So this is potentially a big change, and one with significant psychological ramifications; which is why the Doctor’s choice not to let it be a game-changer was an important, and in retrospect even moving, part of the story. “Have you ever been limited by who you were before?”, asks Ruth (or, rather, the Doctor’s memory of Ruth). “Ah”, she replies, “Now, that does sound like me talking.” Which of course it literally is. The Doctor chooses to find the essence of herself not in a history that she knew nothing about and, crucially, can do nothing about; but in the choices she makes now. That is a courageous, correct and morally sound position to take. And I do wonder how many adopted kids who had been feeling insecure about themselves will take some strength from it.

    None of which is to say that this was executed particularly brilliantly, of course. Dramatically, it’s a duff decision that the Doctor makes that choice more or less immeditately after discovering her own backstory, robbing the decision of much of its power. It would have been much better if she had learned about the timeless child earlier in the episode, and some time to doubt herself before coming to her realisation. As with every Chibnall episode, it’s always easy to see ways it could have been made better without much effort.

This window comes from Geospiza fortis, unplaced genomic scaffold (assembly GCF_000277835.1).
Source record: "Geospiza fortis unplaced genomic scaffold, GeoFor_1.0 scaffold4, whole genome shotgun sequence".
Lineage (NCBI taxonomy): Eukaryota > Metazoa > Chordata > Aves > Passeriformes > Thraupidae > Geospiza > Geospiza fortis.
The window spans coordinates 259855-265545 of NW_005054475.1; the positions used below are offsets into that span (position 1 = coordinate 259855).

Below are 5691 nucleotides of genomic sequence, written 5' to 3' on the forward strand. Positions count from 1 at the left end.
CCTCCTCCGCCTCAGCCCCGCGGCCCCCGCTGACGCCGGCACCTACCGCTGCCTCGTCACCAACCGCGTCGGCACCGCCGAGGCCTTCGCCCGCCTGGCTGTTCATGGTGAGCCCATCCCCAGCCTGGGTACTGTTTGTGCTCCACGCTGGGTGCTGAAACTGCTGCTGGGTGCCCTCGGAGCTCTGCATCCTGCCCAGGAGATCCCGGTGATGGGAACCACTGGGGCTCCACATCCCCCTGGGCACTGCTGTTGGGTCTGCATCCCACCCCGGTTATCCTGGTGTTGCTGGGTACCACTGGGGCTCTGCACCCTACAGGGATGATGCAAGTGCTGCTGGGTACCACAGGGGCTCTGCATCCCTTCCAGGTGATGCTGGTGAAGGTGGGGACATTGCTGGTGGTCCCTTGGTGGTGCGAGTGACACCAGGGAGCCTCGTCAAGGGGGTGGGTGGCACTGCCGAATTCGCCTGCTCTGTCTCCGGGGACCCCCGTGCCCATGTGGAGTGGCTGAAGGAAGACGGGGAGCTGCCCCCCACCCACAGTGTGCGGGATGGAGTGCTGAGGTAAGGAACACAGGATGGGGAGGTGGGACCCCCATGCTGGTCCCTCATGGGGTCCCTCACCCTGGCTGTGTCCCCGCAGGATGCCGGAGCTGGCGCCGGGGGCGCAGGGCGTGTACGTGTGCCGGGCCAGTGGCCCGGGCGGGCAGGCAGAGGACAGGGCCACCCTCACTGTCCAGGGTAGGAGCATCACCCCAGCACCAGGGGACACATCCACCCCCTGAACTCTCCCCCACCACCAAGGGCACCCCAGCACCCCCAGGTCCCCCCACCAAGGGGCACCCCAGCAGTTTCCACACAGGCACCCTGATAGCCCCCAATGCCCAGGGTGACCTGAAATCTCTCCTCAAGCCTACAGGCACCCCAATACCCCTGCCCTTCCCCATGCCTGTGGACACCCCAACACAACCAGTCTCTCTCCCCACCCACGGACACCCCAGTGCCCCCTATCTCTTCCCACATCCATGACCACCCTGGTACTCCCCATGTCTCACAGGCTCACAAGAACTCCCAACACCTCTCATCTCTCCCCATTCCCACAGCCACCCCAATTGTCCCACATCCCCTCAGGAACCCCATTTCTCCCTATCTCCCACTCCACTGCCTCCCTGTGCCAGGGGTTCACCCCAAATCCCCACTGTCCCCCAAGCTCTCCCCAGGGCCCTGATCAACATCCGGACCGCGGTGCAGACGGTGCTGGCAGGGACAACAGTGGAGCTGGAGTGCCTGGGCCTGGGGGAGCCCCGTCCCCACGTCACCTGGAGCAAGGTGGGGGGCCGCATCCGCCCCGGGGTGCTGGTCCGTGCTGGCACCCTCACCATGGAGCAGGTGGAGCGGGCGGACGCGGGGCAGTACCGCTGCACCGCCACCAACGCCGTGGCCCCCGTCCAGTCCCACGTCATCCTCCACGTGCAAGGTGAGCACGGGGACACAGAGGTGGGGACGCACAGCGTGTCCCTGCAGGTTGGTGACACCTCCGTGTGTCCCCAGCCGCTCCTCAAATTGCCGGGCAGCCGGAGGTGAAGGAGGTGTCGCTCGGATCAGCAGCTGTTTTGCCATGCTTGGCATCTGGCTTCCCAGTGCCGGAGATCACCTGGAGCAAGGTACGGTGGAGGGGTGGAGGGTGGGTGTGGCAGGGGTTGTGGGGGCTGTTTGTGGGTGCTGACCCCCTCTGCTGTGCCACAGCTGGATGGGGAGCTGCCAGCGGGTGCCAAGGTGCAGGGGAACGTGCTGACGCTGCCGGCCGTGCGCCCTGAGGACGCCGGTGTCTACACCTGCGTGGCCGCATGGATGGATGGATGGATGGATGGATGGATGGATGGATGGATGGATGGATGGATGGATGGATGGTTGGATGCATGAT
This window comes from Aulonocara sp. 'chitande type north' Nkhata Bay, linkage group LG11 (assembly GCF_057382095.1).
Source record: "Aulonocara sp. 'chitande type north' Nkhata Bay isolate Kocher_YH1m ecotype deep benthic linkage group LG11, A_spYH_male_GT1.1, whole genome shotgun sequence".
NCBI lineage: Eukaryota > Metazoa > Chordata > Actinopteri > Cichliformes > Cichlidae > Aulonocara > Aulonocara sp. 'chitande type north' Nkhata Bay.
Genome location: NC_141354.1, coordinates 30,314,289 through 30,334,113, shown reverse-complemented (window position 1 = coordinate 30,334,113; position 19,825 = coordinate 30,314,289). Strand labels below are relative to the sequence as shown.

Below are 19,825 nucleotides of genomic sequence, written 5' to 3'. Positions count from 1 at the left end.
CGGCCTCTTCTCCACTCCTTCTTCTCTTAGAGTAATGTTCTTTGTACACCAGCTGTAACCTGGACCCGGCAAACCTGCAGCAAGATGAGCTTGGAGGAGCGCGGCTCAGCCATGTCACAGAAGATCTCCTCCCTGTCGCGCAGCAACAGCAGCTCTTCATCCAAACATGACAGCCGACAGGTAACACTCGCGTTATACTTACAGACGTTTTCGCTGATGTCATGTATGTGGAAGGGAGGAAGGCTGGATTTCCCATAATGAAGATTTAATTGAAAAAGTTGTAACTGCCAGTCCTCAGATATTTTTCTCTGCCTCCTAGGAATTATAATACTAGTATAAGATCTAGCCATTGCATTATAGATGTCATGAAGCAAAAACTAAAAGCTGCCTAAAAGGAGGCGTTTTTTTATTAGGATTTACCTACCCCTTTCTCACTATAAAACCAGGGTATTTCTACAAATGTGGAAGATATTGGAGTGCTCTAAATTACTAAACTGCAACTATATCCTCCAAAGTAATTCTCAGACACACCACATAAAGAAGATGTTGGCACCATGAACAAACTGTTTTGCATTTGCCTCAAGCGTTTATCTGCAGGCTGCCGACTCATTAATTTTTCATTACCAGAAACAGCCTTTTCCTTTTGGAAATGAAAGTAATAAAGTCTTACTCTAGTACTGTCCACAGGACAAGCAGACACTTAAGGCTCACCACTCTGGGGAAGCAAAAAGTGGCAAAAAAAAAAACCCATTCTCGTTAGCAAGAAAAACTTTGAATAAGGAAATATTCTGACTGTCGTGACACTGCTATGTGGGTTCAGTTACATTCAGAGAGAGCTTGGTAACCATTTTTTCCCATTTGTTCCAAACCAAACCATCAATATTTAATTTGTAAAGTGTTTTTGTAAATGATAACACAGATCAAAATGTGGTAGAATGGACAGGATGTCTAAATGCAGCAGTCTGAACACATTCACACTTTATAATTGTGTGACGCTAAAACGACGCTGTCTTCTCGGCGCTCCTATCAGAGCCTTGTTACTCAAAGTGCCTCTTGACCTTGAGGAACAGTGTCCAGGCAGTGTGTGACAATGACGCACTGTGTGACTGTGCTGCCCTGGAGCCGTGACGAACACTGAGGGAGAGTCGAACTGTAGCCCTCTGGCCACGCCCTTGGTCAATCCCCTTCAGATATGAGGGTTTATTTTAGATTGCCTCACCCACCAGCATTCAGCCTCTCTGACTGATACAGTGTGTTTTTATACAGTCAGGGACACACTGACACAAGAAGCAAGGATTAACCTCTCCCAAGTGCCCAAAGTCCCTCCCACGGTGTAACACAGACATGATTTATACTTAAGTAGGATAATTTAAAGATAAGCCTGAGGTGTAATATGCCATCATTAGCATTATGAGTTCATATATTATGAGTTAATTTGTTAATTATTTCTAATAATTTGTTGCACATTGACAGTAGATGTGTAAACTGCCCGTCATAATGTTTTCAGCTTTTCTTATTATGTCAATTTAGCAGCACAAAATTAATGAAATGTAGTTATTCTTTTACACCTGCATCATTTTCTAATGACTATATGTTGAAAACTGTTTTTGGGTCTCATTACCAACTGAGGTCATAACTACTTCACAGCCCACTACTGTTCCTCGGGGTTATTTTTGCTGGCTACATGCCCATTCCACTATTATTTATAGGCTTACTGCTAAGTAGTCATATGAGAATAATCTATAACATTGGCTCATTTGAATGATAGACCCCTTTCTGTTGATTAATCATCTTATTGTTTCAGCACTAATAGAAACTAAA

But I think the heart of it was spot on.

  9. “So this is potentially a big change, and one with significant psychological ramifications; which is why the Doctor’s choice not to let it be a game-changer was an important…”

    Mike I think you’re saying both that this is a significant shake-up the the Doctor’s identity, which has changed the series, and that the important thing about it is that it didn’t change anything.

    (I may actually change my name to Arbuthnot. It has a ring to it…)

  10. No; I am saying that the circumstances themselves have the quality of being a game-changer; but that the Doctor’s choice is not to allow it to be so. In doing this — deciding not the let circumstances define her — I think she is both being very Doctorish (much more so than in most of her run) and providing and excellent example to viewers.

  11. Well I still say to-mar-ter.

  12. No, no!

    It’s not a matter of seeing the same thing from two different angles. It’s the difference between “This happened but it’s no big deal” and “This happened and it’s a huge deal; but my decision is not to let it define me”. Doesn’t that, honestly, sound to you like a fundamentally different thing?